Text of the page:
On Tuesday, an NFL arbitrator upheld Dallas Cowboys running back Ezekiel Elliott’s full six-game suspension, but Elliott will reportedly play in the team’s season opener against the New York Giants on Sunday because, according to Pro Football Talk, the ruling came after a 4 p.m. Tuesday league deadline.
With Elliott’s appeal denied, he now has to wait on a federal court to decide if the temporary restraining order filed by the NFLPA will block the suspension—a decision that will reportedly come this week. Elliott also filed a lawsuit in federal court to vacate the arbitrator’s decision. The NFL filed a motion to dismiss that suit Monday night.
On August 11, the league suspended Elliott for six games after an NFL investigation into accusations of domestic violence against him found “substantial and persuasive evidence” that Elliott used physical force against Tiffany Thompson. Elliott appealed that suspension but was denied on Tuesday by league-appointed arbitrator Harold Henderson. However, initial reports indicated that despite Henderson’s ruling, Elliott will be eligible to play on Sunday.
With the appeal looming, Elliott and the NFLPA preemptively turned to federal court last week to argue that the league’s handling of the case was flawed. Last Thursday, Elliott filed a suit demanding that the court vacate what he anticipated would be a denial to his appeal, and the NFLPA filed a temporary restraining order on Elliott’s behalf on Friday “calling for the courts to block any suspension upheld by NFL arbitrator Harold Henderson,” according to Adam Schefter.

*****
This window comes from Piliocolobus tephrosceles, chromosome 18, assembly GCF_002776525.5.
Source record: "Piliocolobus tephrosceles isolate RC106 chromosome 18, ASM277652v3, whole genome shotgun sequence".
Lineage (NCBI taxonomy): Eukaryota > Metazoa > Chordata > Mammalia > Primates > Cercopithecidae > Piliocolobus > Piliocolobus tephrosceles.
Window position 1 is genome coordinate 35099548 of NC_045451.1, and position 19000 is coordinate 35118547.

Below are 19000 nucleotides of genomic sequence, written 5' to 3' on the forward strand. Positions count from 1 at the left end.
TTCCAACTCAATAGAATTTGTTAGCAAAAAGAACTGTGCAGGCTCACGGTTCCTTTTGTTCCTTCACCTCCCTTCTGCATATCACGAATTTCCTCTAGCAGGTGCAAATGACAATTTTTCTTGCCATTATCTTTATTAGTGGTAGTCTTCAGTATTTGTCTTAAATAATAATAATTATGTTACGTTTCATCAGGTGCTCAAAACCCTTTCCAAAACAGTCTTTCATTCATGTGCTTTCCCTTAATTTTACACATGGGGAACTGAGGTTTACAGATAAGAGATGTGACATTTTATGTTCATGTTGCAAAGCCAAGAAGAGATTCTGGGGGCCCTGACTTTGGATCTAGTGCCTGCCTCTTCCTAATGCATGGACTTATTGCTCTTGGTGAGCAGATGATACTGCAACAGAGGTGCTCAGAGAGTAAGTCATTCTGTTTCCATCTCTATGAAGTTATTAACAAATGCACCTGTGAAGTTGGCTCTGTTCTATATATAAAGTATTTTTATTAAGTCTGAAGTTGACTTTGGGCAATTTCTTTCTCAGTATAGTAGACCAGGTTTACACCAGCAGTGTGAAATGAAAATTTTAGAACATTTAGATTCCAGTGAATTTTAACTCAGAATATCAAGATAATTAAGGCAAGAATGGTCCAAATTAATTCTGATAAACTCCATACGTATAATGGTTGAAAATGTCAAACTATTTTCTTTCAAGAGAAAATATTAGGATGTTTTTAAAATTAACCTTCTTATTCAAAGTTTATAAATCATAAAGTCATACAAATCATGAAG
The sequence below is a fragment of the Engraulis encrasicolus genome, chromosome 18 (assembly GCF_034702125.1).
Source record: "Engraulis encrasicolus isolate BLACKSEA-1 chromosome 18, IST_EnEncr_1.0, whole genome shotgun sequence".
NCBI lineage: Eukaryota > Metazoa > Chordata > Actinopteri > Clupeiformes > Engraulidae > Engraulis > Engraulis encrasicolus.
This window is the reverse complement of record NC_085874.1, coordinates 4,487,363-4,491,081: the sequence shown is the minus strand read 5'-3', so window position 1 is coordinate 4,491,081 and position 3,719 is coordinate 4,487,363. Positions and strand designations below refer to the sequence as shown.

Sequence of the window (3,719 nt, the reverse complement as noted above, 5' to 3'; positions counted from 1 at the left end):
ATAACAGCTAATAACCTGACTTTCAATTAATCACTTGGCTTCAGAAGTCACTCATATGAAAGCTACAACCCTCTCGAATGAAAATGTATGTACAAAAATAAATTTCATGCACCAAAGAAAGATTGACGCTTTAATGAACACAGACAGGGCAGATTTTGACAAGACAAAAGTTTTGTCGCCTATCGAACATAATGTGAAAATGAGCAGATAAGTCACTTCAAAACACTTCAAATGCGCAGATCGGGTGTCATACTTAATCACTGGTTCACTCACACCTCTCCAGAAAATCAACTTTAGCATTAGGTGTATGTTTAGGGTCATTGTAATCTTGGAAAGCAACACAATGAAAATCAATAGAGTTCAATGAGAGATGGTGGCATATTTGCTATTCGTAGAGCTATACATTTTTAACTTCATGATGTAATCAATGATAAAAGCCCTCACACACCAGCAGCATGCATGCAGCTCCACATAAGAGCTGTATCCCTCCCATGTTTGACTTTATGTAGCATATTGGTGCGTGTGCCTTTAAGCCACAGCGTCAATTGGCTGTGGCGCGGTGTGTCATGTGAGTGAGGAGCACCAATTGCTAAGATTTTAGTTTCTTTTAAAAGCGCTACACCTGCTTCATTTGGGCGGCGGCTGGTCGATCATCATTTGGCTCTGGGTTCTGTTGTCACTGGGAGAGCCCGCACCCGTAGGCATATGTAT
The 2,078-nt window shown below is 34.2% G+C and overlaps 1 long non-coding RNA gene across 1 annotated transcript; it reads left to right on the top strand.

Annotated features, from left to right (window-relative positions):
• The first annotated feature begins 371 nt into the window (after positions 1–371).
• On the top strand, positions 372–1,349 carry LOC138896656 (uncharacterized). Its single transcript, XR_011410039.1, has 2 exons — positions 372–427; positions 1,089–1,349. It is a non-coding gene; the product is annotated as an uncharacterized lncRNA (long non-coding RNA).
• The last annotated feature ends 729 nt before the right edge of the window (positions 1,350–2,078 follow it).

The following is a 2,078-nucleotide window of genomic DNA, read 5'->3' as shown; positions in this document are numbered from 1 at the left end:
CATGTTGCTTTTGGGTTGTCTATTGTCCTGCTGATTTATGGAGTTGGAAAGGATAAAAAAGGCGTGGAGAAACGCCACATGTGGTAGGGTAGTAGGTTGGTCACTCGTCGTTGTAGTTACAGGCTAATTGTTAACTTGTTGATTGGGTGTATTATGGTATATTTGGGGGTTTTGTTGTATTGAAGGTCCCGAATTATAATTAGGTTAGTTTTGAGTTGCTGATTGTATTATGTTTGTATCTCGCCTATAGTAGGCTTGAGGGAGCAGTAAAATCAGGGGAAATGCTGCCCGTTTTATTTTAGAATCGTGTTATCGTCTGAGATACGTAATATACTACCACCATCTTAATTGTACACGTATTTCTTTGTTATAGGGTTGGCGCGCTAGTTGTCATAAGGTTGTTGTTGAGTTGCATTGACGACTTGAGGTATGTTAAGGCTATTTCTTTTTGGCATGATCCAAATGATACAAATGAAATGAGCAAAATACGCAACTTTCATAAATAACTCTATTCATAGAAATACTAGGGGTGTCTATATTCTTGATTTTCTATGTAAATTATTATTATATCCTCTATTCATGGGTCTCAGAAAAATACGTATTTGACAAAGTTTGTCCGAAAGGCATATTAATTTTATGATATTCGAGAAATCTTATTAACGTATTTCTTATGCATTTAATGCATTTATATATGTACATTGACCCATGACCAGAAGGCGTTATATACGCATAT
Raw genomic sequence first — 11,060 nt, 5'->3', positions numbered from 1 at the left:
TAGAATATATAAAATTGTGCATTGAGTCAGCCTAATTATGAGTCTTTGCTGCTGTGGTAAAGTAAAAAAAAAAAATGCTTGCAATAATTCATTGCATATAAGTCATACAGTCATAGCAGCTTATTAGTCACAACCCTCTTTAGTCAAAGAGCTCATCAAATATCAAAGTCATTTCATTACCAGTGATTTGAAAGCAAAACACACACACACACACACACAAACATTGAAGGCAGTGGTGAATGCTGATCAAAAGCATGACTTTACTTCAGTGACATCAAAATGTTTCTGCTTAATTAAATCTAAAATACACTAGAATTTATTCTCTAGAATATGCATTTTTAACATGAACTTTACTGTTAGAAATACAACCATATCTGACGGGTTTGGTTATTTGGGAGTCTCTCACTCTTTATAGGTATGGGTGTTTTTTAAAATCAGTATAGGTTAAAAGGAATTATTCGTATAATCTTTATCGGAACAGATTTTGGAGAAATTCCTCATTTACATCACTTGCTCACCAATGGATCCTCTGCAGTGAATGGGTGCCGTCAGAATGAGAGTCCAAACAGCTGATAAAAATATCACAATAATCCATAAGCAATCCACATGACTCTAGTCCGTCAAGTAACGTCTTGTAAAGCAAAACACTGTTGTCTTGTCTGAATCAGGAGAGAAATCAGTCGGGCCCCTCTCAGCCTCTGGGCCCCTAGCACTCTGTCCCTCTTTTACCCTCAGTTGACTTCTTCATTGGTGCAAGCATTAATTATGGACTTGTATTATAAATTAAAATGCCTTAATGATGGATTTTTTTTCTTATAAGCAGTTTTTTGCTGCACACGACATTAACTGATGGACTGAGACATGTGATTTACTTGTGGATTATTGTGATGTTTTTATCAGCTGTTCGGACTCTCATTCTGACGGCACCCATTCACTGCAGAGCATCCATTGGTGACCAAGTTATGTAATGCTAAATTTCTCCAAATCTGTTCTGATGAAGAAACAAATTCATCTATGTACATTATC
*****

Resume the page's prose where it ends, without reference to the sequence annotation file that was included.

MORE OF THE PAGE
In the NFLPA filing to block Henderson’s decision to uphold the suspension, the union blasted the league’s handling of the case: “In what may mark one of the most fundamentally unfair arbitral processes conceivable, Elliott and the Union were subjected to an arbitration process in which, among other things, there was a League-orchestrated conspiracy by senior NFL executives … which would completely exonerate Elliott.”
Before the ruling, the NFLPA also took particular exception to the impartiality of Henderson, who “spent 16 years as the NFL’s Executive Vice President for Labor Relations and Chairman of Respondent National Football League Management Council’s Executive Committee,” according to the filing, and has frequently served as the neutral arbitrator in high-profile NFL investigations.
Elliott’s attorneys criticized Henderson’s decision in a statement Tuesday night:
Statement from Ezekiel Elliott's attorneys: pic.twitter.com/6AhGr3QOzC— Adam Schefter (@AdamSchefter) September 6, 2017
The NFL first said it would begin investigating Elliott’s case in July 2016.
Update: ESPN’s Adam Schefter posted a comment from Henderson to his Facebook page Tuesday night in which Henderson said:
I find it unnecessary to reexamine all the evidence presented in this record because my careful and diligent review of everything the Commissioner reviewed and relied on draws me to the conclusion that the record contains sufficient credible evidence to support whatever determinations he made.